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Crocks for small batch sauerkraut

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Does anyone have an opinion on the best type of crock for making small batches of sauerkraut? I just purchased a 2 gallon inexpensive crock and started my first batch of homemade kraut, (from a recipe on the WS site). My inexpensive crock has no lid, you just use a plate with a weight over the kraut to keep it submerged in the juice and a dish towel over the crock.

I see there are expensive crocks with water seals at the top.

Any opinions on a preference of one method over the other?

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  1. I've used random glass jars or plastic food containers for mine with no problems. As far as I'm concerned, as long as bugs can't get in but air can get out, it'll work just fine.

    1. I have a 5 gallon and a 2 gallon I fill a plastic bag with water and sit it on top. Make sure the bag covers the top of the crock and sits in nice. My crocks are old so I place a old towel under it incase I get some leakage through the walls. I have made kraut for years with no problems, have fun and eat well.

      Cat

      1 Reply
      1. re: catface1

        Thanks for the tip on the plastic bag to cover. I was using a large plastic bottle filled with water to weight the plate. The bags work so much better!

      2. The pickl-it. I've been using pickl-it for almost a year and half now I've been thrilled with the results. I will never go back to open jars again and I've lost my desire to get a harsch crock now.

        http://www.pickl-it.com

        2 Replies
        1. re: rasputina

          Had not heard of a pikl it, seems interesting and lots less $$ than the water seal crocks. If my simple open crock batch turns out poorly, I'll be looking for a new method.

          1. re: Cam14

            We make sauerkraut, or what we call choucroute, each year in October, using a Harsch crock. This is made by a company that originally manufactured chimney tops. Very popular item in Austria, Germany, Switzerland, and France. The crocks, stone weights, and the lids are available in North America, with different labeling. (None here state any "Miracles" can be performed.)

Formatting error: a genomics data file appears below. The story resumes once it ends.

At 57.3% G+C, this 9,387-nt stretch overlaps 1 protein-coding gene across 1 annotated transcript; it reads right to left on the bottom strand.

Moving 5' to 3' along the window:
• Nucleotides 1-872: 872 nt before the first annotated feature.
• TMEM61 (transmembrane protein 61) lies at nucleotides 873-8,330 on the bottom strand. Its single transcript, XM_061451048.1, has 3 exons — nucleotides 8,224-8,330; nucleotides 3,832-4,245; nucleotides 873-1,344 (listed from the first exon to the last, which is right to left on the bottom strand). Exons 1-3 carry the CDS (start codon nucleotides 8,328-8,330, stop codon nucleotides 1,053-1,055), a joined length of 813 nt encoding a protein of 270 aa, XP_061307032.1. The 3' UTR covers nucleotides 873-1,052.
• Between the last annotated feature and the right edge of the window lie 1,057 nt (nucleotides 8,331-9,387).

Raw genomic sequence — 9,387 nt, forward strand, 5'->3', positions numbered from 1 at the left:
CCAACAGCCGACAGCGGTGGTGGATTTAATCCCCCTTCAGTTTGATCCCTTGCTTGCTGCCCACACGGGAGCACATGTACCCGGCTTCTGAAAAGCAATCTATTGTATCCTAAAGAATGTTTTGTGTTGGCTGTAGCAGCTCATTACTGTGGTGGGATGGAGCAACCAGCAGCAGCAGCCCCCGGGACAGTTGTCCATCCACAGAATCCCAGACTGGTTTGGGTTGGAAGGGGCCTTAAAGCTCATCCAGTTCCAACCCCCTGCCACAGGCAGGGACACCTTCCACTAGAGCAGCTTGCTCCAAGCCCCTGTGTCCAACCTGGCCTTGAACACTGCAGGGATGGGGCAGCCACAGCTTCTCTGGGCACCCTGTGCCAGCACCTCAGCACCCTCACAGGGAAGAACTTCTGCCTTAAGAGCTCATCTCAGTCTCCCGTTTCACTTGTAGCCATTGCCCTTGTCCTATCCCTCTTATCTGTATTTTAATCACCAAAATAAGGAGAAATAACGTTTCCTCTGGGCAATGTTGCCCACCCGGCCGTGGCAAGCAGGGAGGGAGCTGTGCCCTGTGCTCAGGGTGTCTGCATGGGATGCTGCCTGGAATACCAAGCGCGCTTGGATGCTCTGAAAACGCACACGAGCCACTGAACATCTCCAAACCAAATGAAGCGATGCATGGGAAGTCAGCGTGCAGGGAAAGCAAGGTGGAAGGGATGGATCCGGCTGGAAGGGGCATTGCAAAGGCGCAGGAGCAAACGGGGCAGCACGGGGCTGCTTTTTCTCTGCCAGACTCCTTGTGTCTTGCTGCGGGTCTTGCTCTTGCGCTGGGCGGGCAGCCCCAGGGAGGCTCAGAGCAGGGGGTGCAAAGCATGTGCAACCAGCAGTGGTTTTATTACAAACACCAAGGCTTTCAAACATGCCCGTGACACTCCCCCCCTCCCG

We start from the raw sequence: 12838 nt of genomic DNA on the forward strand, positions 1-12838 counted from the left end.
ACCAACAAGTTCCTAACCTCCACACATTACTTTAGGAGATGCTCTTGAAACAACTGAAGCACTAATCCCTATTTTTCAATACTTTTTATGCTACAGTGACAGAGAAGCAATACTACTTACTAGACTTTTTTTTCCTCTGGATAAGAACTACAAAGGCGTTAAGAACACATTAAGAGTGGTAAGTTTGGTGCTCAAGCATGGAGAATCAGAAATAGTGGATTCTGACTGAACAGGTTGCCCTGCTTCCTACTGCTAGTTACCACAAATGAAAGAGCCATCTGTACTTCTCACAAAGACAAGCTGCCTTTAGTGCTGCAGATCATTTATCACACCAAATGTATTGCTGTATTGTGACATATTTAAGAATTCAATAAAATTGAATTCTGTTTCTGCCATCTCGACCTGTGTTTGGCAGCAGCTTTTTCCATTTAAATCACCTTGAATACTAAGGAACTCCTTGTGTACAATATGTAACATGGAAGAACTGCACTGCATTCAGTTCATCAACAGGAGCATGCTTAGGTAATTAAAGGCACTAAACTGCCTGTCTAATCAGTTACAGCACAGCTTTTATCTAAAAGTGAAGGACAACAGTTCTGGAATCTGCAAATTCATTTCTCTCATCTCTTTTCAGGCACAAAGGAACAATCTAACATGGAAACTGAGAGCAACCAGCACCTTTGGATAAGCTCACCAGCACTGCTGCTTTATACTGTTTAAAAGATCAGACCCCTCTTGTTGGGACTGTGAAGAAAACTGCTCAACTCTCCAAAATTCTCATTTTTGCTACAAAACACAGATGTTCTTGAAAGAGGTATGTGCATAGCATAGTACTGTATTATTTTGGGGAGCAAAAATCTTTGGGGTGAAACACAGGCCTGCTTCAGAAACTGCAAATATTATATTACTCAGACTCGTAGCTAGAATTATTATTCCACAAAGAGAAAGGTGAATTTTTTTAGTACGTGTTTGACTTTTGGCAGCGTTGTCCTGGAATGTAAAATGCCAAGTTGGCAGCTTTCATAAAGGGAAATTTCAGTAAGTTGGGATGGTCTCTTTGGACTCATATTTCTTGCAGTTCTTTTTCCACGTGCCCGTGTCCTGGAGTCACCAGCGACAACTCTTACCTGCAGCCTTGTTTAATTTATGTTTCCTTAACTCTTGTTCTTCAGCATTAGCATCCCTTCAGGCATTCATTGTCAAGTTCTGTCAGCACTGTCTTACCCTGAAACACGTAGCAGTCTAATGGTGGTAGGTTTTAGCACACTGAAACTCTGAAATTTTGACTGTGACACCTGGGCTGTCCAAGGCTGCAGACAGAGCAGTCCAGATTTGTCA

My wife and I have tried other crocks with varying success, and as mentioned it is a big tradition here. The water seal and lid on this unit allows consistency: We have never had a bad batch. Just clean everything (stones, and lid included) very well, after each batch is finished, and again (antiseptically), before using your crock again.

             
        2. I am considering getting Ohio Stoneware Fermentation Crock. It is less expensive than the Harsch. And I like the looks of it better.

          2 Replies
          1. re: dixiegal

            Looking at the advertisement photos online, the Ohio Stoneware crock appears to have the same features ( slit weights, water seal, cap lid ) as found in the Harsch crock.

            The added handles and low pricing are a plus. Lucky you !

            The online instructions regarding care and maintenance state that the unit should be washed out after use. We clean everything with ours before and after use, with very hot water and soap, using a brush, to avoid any health problems. I trust this is what they meant.

            1. re: dixiegal

              There is a great review on the O S Fermentation Crock on WS. I have a 2 gal Ohio Stoneware open crock, the quality is very good and the price was just $24. The only drawback I can see with their fermentation crock is it's 3 gallons. Too large for my needs. My first batch of sauerkraut in the open crock turned out really well, so I'll stick with that for the time being and hope they make a smaller version.